A total of 960 convictions linked to the scandal are being reviewed in what has been dubbed the biggest miscarriage of justice in UK history.
Mr Griffiths was never held criminally liable, but bosses still launched a process to remove him from his post, according to his family.
It had a huge effect on his pride, his loved ones said, and he kept what was happening from them for a long period of time.
Mr Caveen, who has defended his uncle for many years, added: ‘Pregnant women have gone to prison, parents have missed the birth of their children, people have died, reputations and lives ruined by what seems to be the venal and corrupt practices and excesses of the Post Office.
‘The Horizon scandal has been described by some leading figures as the worst miscarriage of justice in British history.
‘People have gone 20 years so a few more years so we can get an independent judge-led enquiry is something people involved will be prepared to accept.
‘The current government review will not deliver justice and accountability.’
It later emerged that shortfalls in the accounts of local branches were the result of flaws in the Post Office’s IT system, Horizon (stock image)
A Post Office spokesman said: ‘We have taken determined action to address past events and we are working to reform the Post Office, to forge an open and transparent relationship with the thousands of current postmasters providing customers with vital services in the UK’s communities.
‘We agreed a comprehensive resolution last year with claimants in group civil litigation, following successful independent mediation. We sincerely apologise to those affected.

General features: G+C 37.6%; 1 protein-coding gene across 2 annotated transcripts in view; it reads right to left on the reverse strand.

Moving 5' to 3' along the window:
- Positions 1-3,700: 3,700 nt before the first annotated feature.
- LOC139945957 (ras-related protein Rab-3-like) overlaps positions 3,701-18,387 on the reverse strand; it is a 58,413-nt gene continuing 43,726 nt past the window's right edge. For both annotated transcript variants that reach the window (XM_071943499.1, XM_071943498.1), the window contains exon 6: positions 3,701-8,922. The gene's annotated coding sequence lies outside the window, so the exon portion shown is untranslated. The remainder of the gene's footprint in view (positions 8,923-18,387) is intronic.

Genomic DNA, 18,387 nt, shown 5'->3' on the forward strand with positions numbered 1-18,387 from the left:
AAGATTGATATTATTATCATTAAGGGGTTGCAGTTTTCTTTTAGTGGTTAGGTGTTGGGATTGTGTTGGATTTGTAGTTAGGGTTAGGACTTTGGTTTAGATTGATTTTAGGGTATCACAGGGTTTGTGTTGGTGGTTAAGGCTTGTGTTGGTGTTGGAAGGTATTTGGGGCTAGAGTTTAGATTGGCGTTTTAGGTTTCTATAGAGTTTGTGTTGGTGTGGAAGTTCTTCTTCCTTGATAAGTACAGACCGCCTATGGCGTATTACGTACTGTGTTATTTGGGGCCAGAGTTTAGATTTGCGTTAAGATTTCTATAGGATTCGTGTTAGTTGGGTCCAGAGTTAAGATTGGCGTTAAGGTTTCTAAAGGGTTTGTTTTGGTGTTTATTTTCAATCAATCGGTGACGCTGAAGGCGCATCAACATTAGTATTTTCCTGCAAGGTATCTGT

‘We subsequently set up the Historical Shortfall Scheme to provide redress for other postmasters who may want to make claims.
‘We have made wide-reaching improvements in the support we provide, from initial recruitment and training, through to the support for daily transaction accounting.
‘These are being set out for every postmaster, detailing responsibilities and commitments which support them to build thriving businesses.’
Liverpool Riverside MP Kim Johnson has spoken on the issue in Parliament, and said: ‘Many innocent sub-postmasters and sub-postmistresses have been bankrupted, imprisoned and wrongly accused of theft due to the Post Office’s heavy-handed approach, when accountancy issues with Horizon reported financial irregularities.
‘What new procedures have the Post Office introduced to protect sub-postmasters and sub-postmistresses as a consequence of this scandal?
‘What protections has the Post Office put in place to ensure accountancy software is fit for purpose?
‘What action will be taken against those in positions of leadership in the Post Office during the scandal?
Paul Scully, the Parliamentary Under-Secretary of State for Business, Energy and Industrial Strategy replied: ‘The fact is that we have now got the Post Office to accept its wrong position and the fact that the Horizon software could make mistakes – things were being changed there.
‘That is why it is important to get that acknowledgement. It is also important that we continue to build trust with sub-postmasters and sub-postmistresses in their relationship with the Post Office.
‘That is why every time I speak to the chief executive, I make sure that that is at the top of our agenda.’